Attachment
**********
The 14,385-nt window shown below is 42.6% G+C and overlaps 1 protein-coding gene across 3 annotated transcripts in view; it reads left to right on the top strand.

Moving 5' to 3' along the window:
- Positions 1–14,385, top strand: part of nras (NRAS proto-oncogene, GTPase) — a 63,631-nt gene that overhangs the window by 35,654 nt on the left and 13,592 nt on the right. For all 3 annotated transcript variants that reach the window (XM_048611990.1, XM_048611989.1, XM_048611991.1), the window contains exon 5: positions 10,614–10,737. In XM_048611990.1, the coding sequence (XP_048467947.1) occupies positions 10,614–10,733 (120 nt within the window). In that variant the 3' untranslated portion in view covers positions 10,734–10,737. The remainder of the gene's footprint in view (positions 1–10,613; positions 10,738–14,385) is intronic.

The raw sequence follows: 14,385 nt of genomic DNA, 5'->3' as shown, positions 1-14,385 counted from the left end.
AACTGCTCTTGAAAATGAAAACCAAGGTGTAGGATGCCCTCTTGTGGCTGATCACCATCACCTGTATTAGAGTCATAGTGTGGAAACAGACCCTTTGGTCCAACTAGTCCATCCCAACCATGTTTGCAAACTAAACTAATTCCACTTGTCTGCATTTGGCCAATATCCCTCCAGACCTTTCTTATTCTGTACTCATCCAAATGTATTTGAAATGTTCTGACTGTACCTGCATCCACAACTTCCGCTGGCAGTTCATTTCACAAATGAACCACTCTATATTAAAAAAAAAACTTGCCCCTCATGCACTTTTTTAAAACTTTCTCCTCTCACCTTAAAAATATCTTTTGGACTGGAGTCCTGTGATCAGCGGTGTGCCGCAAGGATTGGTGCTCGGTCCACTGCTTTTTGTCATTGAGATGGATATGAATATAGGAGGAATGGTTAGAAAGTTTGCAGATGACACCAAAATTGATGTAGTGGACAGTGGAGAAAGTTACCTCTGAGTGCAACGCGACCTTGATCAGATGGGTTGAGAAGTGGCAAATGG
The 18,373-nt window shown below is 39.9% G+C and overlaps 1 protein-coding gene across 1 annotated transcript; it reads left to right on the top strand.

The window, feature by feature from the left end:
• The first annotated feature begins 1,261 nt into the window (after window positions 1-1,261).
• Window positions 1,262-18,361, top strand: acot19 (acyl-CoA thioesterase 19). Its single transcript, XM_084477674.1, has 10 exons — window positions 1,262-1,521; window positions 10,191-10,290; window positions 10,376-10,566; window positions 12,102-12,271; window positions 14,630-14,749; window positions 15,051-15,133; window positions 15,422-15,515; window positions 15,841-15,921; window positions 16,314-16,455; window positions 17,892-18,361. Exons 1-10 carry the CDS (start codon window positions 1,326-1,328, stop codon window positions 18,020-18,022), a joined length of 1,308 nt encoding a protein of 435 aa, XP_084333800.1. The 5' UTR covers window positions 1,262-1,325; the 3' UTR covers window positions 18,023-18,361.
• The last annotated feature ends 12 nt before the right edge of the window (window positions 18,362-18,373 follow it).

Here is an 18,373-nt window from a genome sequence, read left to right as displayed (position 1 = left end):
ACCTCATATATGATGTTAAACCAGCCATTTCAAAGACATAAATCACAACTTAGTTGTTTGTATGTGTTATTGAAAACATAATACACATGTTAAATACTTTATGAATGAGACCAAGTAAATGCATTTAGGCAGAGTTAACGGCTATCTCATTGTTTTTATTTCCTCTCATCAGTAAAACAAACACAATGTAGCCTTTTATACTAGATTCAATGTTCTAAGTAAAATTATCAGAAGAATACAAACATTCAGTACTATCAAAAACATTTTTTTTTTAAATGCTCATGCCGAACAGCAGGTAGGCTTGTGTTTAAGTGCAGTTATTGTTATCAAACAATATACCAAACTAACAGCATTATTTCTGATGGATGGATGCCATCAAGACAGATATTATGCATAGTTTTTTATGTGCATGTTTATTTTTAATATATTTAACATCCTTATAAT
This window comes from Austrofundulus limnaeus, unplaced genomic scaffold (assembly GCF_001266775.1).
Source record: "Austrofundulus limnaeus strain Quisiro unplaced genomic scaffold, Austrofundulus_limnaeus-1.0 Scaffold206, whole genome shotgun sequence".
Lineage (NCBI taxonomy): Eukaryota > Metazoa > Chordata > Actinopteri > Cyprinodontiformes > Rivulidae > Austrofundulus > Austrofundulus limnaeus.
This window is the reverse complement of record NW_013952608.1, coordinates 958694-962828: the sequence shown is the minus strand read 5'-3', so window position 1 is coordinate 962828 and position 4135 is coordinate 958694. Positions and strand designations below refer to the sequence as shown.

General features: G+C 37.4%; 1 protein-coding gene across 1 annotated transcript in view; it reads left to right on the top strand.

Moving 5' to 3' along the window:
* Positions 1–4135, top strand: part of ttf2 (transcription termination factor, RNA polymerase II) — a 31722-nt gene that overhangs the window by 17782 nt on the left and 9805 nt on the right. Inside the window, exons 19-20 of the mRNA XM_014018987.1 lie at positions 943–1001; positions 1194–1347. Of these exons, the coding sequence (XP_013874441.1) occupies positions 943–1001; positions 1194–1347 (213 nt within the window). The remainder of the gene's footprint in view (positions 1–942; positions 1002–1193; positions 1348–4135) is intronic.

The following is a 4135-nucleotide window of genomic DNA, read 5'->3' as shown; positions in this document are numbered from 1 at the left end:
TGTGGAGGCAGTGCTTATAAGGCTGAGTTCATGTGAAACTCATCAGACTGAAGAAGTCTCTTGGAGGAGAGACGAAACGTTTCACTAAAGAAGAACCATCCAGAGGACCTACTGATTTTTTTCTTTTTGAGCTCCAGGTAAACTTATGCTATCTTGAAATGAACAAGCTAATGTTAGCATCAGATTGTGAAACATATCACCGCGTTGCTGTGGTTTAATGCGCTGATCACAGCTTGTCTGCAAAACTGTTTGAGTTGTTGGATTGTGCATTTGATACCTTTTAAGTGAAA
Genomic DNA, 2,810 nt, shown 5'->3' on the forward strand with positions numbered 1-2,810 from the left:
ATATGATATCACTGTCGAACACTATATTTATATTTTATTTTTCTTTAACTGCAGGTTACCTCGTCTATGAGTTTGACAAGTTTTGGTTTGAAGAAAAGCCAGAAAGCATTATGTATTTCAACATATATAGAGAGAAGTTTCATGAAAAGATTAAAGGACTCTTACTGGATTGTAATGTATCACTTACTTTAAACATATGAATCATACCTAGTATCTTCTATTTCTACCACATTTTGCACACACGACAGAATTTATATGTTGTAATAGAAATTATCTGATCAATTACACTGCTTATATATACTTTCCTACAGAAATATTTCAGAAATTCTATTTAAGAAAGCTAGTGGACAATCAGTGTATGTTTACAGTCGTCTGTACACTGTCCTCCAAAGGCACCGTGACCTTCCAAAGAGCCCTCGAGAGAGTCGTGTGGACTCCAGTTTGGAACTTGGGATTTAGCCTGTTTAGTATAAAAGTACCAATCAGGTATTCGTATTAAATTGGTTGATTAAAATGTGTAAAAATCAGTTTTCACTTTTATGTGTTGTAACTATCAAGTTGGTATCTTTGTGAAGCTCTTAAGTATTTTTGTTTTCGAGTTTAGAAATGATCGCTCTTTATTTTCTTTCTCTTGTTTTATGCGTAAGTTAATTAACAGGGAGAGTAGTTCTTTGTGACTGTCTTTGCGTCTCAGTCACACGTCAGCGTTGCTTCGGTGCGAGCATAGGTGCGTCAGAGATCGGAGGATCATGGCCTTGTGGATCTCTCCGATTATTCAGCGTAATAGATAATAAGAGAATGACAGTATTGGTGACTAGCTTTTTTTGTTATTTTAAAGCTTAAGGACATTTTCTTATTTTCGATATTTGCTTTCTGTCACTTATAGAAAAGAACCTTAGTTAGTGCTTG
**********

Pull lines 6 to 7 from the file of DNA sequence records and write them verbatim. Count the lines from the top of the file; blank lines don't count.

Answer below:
The 18,373-nt window shown below is 39.9% G+C and overlaps 1 protein-coding gene across 1 annotated transcript; it reads left to right on the top strand.

The window, feature by feature from the left end: